“Come here often?” the young woman asked as she set her drink on the table. She could have been my granddaughter. Except my granddaughter wouldn’t dress like that. So scantily. So revealing. So cheap. The woman sat without an invitation. Brazen, aggressive women like her had always targeted me. They’d push their way into places where they didn’t belong. Coffee shops, newspaper stands, the street, a bus. A bar. Not sure why. They’d case the joint and pick me out of the crowd.
“Often? No. Not really,” I answered with suspicion. “When I need to, I guess.”
“And you need to?” she asked as she beamed a smile that winked “I get it.”
I didn’t answer. I avoided eye contact. I should have asked why she was there, but I knew the reason. Maybe not the details, but I knew the basic reason. Instead, I focused on the others around me. It was an older crowd, people who would avoid noisy places, like dance clubs. Their expressionless, empty faces mirrored my feelings of pained loneliness.
“The music’s nice here,” she said.
I listened for a moment. “Yeah. Nice.” It was unobtrusive background music, cool jazz, allowing for contemplation, personal space, hushed conversations, and distracting cellphone play.
“Jazz is sexy,” the woman said. “Don’t you think?” She smiled again…you know the kind…a flirty, seductive smile.
“Sexy? I suppose so.” I didn’t really think the music was sexy. Soothing would be an adjective I’d use. Calming. But she’d used that word on purpose. My evasive gaze wandered to the back wall and the long, mahogany counter, a barrier that separated patrons from personnel. A woman, Denise, worked behind the counter, administering comfort and caring as best she could. It was a narrow, cramped workspace, considering how much she moved around. Denise looked tired, as if she had been doing this for years, as if she were sick of tending to other people’s problems. She glanced up, peeking at the silent television mounted high in the opposite corner. My eyes followed hers.
CNN, muted, reported the news with bottom-of-the-screen tickers telling viewers about a virus outbreak on a cruise ship. I looked away, too preoccupied with my need for being there. Too preoccupied with the young woman near me whose purpose was clear; she wanted me to be her “friend,” if you get what I mean. Me or someone else. Anyone else.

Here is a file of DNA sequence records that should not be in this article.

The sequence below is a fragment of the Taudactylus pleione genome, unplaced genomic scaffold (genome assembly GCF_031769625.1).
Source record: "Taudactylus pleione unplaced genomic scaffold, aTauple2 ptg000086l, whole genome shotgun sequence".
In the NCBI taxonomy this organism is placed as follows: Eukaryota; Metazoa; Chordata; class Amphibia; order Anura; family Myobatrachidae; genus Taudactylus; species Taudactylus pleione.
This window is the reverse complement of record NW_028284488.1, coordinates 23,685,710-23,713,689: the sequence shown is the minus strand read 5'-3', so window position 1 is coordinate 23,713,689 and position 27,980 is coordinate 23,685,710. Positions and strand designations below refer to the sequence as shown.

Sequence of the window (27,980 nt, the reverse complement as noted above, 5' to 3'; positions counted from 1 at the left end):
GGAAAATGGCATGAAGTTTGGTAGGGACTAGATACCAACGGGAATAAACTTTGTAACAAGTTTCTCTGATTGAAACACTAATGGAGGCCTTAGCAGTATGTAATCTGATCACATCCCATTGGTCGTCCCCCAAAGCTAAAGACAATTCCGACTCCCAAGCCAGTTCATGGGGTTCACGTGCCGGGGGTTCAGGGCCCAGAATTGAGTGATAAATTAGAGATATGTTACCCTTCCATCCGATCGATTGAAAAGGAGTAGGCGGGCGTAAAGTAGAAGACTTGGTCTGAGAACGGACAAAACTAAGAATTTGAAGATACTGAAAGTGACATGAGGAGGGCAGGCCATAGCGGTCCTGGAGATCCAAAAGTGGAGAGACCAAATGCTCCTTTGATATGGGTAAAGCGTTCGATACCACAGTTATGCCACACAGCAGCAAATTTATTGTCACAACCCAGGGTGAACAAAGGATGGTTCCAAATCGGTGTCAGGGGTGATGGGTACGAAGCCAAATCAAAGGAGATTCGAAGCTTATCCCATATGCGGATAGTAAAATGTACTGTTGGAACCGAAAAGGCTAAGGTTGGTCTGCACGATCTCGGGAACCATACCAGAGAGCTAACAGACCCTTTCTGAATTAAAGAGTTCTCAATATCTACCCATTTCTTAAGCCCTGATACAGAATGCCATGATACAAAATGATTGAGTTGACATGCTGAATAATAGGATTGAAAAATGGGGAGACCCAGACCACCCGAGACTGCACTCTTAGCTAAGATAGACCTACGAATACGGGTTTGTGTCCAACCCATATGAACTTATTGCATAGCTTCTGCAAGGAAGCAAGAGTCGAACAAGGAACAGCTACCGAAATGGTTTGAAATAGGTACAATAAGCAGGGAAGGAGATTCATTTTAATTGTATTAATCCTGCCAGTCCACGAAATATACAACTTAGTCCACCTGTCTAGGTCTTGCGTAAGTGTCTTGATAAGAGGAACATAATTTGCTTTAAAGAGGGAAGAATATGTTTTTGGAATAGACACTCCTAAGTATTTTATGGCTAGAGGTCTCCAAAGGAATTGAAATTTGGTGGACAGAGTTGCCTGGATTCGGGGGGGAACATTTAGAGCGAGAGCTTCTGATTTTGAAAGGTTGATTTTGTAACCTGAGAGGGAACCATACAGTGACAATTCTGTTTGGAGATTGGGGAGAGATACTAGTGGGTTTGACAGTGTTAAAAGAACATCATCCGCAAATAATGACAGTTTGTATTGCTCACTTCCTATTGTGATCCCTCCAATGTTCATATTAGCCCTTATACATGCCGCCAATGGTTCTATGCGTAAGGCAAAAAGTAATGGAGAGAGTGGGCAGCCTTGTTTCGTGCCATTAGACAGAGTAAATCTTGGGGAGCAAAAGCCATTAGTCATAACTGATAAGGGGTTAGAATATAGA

Across the room, a man and woman peered into each other’s sad eyes. Near them a man, perhaps forty-five, tapped his toes to the music. Why doesn’t she hit on him?” I thought. He’s only old enough to be her father, not granddad like me. The man began drumming his fingers on the table, next to his drink. I laughed to myself. Well, maybe not him. He’s not tapping to the music; he’s tapping because he’s nervous.
I continued staring straight ahead, but I sneaked a peek at the young woman. Twenty-two, maybe twenty-five, I thought. Doesn’t she realize she doesn’t belong here? There’s no one else like her in the place. She sighed. A plea for attention, I told myself. She sighed again, but with more volume, even a hint of pain. Does she really think I’m interested or a possible sugar da…
The door swung open, like the slap of bad news. It startled me. A woman entered. She was about my age. Her face was gray, her expression sad. She, unlike the young woman, fit in. I could see why she was here. She looked around and approached Denise. I looked away. Their exchange was none of my business.
“It sure is hard,” my young neighbor said, “when life sucks and luck looks the other way.” Her voice rang with desperation.
It’s an act, I thought. She’s gonna ask for money, just like that. She’s done with the flirting, the sexual come-ons. I exhaled, blowing my anxiety across the room. A simple escape plan formed in my head. Get up. Move. I tried to stand. But I couldn’t. My knees were too weak. I sank into my seat, helpless, resigned to my lot in life.
“I don’t know how I ended up here,” the girl said, as she took a sip of her drink. “I had a whole different life planned.” She said something more, but it was interrupted by a sniffle, making most of her words unintelligible. But I heard her say, “my daughter.” And then she sniffled again.
Oh, shit, I thought. Now she’s pulling the old waterworks trick. And she’s got a child. Tug at my heartstrings, why don’t you? How manipulative. I looked at her. She was looking down, unaware of my gaze. Nope. Not gonna happen, I told myself. I forced myself to stand. I teetered across the room and turned around.
The girl stared at me, puzzled, as a door near Denise’s post opened. A kind-faced, middle-aged woman stepped out. “Mr. Garrett?” she asked, scanning the room.
“Yes,” I answered.
“The doctor will see you now.”
I stepped to the door and toward the oncologist’s office as the woman announced, “Hailey, you’re next.” There was a pause. “Are you OK?”
“No. I’m really scared, Loraine,” I heard the young woman say.
She’s next? I thought with surprise. I turned to reassess my impression of the girl and saw her crush her hospital cafeteria to-go coffee cup and toss it in the wastebasket in front of the end table that had separated us. “But I’m trying to be positive,” she added as the door closed.
I spun around, ashamed of my judgmental self, and faced the oncologist waiting in his office doorway.